Because they meet the needs of today’s consumers, fresh-cut plant products are currently one of the hottest commodities in the food market of industrialized countries. However, fresh-cut produce deteriorates faster than the correspondent intact produce. The main purpose of Fresh-Cut Fruits and Vegetables: Technology, Physiology, and Safety is to provide helpful guidelines to the industry for minimizing deterioration, keeping the overall quality, and lengthening the shelf life. It provides an integrated and interdisciplinary approach for accomplishing the challenges, where raw materials, handling, minimal processing, packaging, commercial distribution, and retail sale must be well managed. It covers technology, physiology, quality, and safety of fresh-cut fruits and vegetables.

In this book, the chapters follow a logical sequence analyzing most of the important factors affecting the main characteristics of fresh-cut horticultural products. The most relevant technologies to prevent deterioration and improve final overall quality of fresh-cut commodities are described in detail. This book covers the basics of the subject from quality preservation, nutritional losses, physiology, and safety to industry-oriented advancements in sanitization, coatings, and packaging. It examines such novel preservation technologies as edible coatings, antimicrobial coatings, natural antimicrobials, gum arabic coatings, and pulsed light treatments. Minimal processing design and industrial equipment are also reviewed. With its international team of contributors, this book will be an essential reference work both for professionals involved in the postharvest handling of fresh-cut and minimally processed fruits and vegetables and for academic and researchers working in the area.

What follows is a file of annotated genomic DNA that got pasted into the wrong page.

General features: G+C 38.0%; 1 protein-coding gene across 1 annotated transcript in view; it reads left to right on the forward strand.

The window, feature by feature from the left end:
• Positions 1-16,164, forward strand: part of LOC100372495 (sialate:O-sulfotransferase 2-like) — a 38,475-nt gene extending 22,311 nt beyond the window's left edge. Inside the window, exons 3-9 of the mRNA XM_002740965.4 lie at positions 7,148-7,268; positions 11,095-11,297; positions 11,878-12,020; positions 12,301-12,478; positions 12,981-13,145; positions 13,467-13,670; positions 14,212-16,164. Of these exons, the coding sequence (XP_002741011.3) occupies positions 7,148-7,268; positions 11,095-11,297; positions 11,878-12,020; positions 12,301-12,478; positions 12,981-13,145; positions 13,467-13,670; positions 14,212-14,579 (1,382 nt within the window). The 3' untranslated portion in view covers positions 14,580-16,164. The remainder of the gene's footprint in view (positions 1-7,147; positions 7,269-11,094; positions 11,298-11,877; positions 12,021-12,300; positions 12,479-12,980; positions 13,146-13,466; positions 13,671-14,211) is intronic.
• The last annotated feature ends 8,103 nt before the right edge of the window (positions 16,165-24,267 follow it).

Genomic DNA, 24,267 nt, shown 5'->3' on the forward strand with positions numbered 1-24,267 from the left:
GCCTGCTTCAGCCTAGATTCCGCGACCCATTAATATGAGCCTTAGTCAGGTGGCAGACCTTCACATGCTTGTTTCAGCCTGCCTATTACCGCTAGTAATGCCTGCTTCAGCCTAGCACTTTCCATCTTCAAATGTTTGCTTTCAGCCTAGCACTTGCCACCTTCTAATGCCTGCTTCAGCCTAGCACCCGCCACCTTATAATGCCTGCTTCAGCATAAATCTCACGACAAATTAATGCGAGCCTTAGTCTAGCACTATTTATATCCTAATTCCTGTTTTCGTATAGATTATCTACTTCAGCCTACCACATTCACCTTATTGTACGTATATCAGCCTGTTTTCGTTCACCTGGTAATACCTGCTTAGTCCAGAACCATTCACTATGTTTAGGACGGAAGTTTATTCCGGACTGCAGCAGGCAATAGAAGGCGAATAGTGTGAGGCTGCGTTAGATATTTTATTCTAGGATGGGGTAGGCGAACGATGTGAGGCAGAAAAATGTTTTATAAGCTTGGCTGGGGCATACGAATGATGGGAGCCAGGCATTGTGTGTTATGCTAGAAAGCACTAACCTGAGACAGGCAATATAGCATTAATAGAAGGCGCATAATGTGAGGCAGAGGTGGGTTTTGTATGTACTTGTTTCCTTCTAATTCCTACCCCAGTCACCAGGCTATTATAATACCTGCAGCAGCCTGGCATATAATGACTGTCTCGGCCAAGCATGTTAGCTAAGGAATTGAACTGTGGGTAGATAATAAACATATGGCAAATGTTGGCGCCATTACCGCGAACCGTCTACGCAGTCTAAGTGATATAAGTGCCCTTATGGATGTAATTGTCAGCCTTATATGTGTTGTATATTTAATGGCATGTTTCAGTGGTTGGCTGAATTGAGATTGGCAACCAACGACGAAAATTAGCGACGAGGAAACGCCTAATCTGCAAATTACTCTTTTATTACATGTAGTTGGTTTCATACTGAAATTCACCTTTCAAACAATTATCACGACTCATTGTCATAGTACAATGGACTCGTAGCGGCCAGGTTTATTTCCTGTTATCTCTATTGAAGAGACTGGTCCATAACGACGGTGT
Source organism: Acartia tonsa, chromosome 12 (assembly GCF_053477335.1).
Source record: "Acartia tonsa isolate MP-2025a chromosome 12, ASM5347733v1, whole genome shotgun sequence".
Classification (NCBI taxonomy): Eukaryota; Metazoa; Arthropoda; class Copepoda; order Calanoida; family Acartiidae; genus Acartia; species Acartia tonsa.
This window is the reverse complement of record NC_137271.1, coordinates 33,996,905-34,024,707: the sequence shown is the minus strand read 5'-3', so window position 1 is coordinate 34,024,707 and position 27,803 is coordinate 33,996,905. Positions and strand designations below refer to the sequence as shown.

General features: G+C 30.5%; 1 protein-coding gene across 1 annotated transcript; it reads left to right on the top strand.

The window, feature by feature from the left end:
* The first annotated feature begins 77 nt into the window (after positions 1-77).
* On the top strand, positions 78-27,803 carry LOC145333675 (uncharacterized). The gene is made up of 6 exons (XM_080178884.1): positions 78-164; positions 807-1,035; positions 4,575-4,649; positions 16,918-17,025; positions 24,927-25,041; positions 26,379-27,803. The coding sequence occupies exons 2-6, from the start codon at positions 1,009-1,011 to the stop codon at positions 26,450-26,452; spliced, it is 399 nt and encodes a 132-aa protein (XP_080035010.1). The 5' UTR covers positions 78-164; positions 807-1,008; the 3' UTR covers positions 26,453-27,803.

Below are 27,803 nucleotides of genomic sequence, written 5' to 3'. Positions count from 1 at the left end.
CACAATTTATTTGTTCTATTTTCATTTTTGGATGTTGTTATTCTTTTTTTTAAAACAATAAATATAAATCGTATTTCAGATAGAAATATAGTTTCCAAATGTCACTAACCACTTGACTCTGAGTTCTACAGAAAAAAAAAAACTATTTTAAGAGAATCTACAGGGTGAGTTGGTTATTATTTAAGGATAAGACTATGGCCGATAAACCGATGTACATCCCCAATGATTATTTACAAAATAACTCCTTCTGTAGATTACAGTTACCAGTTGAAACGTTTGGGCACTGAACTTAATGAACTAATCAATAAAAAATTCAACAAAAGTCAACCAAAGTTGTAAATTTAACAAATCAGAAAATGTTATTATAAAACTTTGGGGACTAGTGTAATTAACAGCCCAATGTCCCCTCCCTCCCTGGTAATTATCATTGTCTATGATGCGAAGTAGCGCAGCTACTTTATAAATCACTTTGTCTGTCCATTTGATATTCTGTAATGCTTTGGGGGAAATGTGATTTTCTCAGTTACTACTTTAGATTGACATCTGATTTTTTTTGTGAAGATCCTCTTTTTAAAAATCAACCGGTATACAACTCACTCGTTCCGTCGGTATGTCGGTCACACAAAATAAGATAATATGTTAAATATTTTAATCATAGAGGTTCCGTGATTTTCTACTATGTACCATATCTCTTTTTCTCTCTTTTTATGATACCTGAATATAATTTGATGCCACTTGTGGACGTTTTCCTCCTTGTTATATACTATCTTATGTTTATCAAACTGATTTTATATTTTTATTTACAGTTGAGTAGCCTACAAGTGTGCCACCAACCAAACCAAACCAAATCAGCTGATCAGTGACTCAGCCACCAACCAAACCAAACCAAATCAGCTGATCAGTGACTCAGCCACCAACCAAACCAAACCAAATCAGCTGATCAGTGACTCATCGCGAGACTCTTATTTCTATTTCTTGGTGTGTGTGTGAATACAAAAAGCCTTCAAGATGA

part 1|190 pages

Emerging Technologies

chapter 1|43 pages

Technologies to Preserve Fresh-Cut Fruits and Vegetables

BySunil Pareek

chapter 2|54 pages

Pulsed Light Treatment of Fresh-Cut Fruits and Vegetables

ByMaria Turtoi

chapter 3|38 pages

Hurdle Technology in Fruit Processing

ByStella M. Alzamora, Sandra N. Guerrero, Silvia Raffellini, Mariana Ferrario, Marcela Schenk

chapter 4|52 pages

Process Design and Equipment for Fresh-Cut Fruit and Vegetable Industry

ByAlessandro Turatti

part 2|140 pages


chapter 5|31 pages

Tissue Structure and Rheological and texture

ByStella M. Alzamora, Andrea B. Nieto, María A. Castro, Paula Gómez, Analía García Loredo, Joaquin Fava, Sebastian Vicente

chapter 6|27 pages

Factors Affecting Quality and Safety of Fresh-Cut Fruits and Vegetables

ByGiancarlo Colelli, Maria Luisa Amodio

chapter 7|53 pages

Physiology and Quality of Fresh-Cut Produce in CA/MA Storage

ByHidemi Izumi, Victor Rodov, Jinhe Bai, Sumithra K. Wendakoon

chapter 8|24 pages

Effect of Minimal Processing and Applied Treatments on Antioxidant Losses of Tropical Fruits and Vegetables

ByLaura Contreras-Angulo, Gustavo Adolpho González-Aguilar, J. Basilio Heredia, Sunil Pareek

part 3|137 pages


chapter 9|70 pages

Edible Films and Coatings for Fresh and Minimally Processed Fruits and Vegetables

ByTheeranun Janjarasskul, Rungsinee Sothornvit, Tara McHugh

chapter 10|50 pages

Antimicrobial Packaging for Fresh and Fresh-Cut Fruits and Vegetables

ByMaría B. Pérez-Gago, Lluís Palou

chapter 11|15 pages

Gum Arabic-Based Edible Coatings for Fresh Horticultural Produce

ByAsgar Ali, Maysoun A. Mustafa

part 4|109 pages


chapter 12|27 pages

Emerging Sanitation Techniques for Fresh-Cuts

ByElisabete M.C. Alexandre, Teresa R.S. Brandão, Cristina L.M. Silva

chapter 13|31 pages

Microbial Safety of Fresh-Cut Fruits and Vegetables

ByMaría V. Alvarez, María del R. Moreira, Jesús F. Ayala-Zavala

chapter 15|23 pages

Chlorine Dioxide in Preservation of Minimally Processed Horticultural Produce

ByVicente M. Gómez-López, Adriana Izquier